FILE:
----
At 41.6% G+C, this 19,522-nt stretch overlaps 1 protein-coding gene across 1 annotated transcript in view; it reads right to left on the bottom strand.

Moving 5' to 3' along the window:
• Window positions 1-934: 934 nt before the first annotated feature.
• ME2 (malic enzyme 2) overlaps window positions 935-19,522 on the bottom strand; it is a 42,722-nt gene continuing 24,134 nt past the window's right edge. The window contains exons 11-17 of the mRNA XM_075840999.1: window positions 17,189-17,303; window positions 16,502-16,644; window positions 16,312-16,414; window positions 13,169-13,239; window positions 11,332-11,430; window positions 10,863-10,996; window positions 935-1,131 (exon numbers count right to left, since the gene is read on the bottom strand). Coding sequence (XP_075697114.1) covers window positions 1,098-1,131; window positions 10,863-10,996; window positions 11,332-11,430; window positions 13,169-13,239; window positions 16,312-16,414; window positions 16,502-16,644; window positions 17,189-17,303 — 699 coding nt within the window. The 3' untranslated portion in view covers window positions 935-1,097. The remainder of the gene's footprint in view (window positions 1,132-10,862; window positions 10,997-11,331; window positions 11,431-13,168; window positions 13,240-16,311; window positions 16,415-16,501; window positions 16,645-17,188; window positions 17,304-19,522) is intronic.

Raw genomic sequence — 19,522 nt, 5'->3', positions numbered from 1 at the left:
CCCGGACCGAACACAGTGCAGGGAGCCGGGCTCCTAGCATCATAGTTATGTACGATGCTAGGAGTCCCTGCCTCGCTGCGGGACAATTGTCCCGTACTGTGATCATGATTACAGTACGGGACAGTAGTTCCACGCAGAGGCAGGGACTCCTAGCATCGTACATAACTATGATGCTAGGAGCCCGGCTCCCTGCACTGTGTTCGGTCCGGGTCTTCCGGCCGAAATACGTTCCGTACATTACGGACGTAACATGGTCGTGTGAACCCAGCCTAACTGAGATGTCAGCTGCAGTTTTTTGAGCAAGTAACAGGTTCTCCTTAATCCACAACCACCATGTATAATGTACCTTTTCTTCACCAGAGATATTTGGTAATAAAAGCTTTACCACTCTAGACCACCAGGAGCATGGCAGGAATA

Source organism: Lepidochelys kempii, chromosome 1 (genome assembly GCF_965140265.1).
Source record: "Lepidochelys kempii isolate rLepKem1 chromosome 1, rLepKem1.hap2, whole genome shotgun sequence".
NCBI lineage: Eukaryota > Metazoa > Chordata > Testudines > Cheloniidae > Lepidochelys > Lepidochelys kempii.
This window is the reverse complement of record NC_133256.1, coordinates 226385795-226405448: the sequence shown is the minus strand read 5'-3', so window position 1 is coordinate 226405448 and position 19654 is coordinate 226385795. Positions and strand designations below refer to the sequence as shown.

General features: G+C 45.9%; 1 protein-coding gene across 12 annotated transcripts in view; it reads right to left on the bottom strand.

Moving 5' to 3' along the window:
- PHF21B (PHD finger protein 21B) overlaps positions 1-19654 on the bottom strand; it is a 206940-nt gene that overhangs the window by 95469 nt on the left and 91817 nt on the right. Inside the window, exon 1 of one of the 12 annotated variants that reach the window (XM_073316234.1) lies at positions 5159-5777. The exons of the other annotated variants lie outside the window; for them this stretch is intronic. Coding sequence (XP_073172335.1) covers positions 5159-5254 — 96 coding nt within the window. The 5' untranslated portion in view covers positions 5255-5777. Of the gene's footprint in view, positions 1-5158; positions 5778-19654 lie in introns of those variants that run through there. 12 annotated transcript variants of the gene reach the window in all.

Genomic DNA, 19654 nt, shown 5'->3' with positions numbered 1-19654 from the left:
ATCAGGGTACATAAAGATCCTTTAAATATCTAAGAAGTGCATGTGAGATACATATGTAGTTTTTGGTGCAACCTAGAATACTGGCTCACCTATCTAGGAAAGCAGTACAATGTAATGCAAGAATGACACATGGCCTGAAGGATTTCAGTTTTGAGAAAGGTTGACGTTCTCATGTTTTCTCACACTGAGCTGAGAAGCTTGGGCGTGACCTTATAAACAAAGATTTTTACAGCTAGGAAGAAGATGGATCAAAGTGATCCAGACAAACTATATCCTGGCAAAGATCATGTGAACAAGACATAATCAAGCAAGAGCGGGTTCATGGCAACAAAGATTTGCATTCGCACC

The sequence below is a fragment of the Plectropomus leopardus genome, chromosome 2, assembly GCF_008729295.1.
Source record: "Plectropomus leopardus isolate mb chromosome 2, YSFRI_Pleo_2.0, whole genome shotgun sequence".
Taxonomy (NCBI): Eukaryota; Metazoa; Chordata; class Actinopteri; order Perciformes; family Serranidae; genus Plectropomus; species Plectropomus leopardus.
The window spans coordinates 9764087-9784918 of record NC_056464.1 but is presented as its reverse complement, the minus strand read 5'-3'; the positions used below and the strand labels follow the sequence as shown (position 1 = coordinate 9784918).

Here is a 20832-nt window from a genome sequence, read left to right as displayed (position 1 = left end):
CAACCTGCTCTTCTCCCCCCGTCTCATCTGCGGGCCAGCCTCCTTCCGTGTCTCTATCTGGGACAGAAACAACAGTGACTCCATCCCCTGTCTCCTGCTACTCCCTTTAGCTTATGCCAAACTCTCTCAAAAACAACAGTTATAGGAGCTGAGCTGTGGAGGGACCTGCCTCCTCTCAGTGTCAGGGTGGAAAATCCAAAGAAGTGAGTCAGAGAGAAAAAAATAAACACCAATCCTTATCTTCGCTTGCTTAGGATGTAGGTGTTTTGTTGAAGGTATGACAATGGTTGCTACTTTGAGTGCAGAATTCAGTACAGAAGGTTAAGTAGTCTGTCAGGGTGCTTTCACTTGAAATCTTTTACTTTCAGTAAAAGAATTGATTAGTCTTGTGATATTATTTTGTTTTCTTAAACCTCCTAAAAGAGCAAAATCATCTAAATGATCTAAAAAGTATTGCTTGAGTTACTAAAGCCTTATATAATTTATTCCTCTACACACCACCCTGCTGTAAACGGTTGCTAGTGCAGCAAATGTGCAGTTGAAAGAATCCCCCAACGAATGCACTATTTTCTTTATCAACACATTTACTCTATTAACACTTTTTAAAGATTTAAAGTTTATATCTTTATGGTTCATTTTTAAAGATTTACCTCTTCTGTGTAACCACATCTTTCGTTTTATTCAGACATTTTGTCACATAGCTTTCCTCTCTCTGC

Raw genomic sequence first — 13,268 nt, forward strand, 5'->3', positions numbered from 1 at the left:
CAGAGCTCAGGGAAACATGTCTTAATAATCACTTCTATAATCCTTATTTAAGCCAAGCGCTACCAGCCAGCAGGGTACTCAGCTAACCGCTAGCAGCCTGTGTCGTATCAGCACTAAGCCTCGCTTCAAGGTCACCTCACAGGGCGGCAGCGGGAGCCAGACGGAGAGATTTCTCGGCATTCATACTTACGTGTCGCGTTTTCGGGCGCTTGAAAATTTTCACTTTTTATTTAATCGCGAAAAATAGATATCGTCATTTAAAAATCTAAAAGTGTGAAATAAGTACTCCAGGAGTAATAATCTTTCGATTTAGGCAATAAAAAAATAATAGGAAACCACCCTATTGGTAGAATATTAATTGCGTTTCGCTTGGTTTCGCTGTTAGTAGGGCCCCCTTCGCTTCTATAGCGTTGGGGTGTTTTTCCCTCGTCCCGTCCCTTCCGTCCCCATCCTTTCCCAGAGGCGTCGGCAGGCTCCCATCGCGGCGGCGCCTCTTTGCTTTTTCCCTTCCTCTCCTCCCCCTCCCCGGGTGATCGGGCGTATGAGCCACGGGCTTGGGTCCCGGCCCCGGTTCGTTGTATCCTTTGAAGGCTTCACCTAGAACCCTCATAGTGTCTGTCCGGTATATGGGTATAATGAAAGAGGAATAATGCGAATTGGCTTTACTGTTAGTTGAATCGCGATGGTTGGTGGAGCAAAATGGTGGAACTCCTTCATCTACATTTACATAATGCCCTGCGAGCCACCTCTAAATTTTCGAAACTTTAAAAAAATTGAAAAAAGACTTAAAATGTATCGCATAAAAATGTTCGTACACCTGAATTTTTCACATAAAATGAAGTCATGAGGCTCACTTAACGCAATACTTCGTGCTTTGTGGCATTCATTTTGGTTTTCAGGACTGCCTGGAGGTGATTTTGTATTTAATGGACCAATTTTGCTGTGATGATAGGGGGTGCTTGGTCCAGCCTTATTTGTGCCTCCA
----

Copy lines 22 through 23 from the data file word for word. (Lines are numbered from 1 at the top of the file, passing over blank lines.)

Raw genomic sequence first — 13,268 nt, forward strand, 5'->3', positions numbered from 1 at the left:
CAGAGCTCAGGGAAACATGTCTTAATAATCACTTCTATAATCCTTATTTAAGCCAAGCGCTACCAGCCAGCAGGGTACTCAGCTAACCGCTAGCAGCCTGTGTCGTATCAGCACTAAGCCTCGCTTCAAGGTCACCTCACAGGGCGGCAGCGGGAGCCAGACGGAGAGATTTCTCGGCATTCATACTTACGTGTCGCGTTTTCGGGCGCTTGAAAATTTTCACTTTTTATTTAATCGCGAAAAATAGATATCGTCATTTAAAAATCTAAAAGTGTGAAATAAGTACTCCAGGAGTAATAATCTTTCGATTTAGGCAATAAAAAAATAATAGGAAACCACCCTATTGGTAGAATATTAATTGCGTTTCGCTTGGTTTCGCTGTTAGTAGGGCCCCCTTCGCTTCTATAGCGTTGGGGTGTTTTTCCCTCGTCCCGTCCCTTCCGTCCCCATCCTTTCCCAGAGGCGTCGGCAGGCTCCCATCGCGGCGGCGCCTCTTTGCTTTTTCCCTTCCTCTCCTCCCCCTCCCCGGGTGATCGGGCGTATGAGCCACGGGCTTGGGTCCCGGCCCCGGTTCGTTGTATCCTTTGAAGGCTTCACCTAGAACCCTCATAGTGTCTGTCCGGTATATGGGTATAATGAAAGAGGAATAATGCGAATTGGCTTTACTGTTAGTTGAATCGCGATGGTTGGTGGAGCAAAATGGTGGAACTCCTTCATCTACATTTACATAATGCCCTGCGAGCCACCTCTAAATTTTCGAAACTTTAAAAAAATTGAAAAAAGACTTAAAATGTATCGCATAAAAATGTTCGTACACCTGAATTTTTCACATAAAATGAAGTCATGAGGCTCACTTAACGCAATACTTCGTGCTTTGTGGCATTCATTTTGGTTTTCAGGACTGCCTGGAGGTGATTTTGTATTTAATGGACCAATTTTGCTGTGATGATAGGGGGTGCTTGGTCCAGCCTTATTTGTGCCTCCA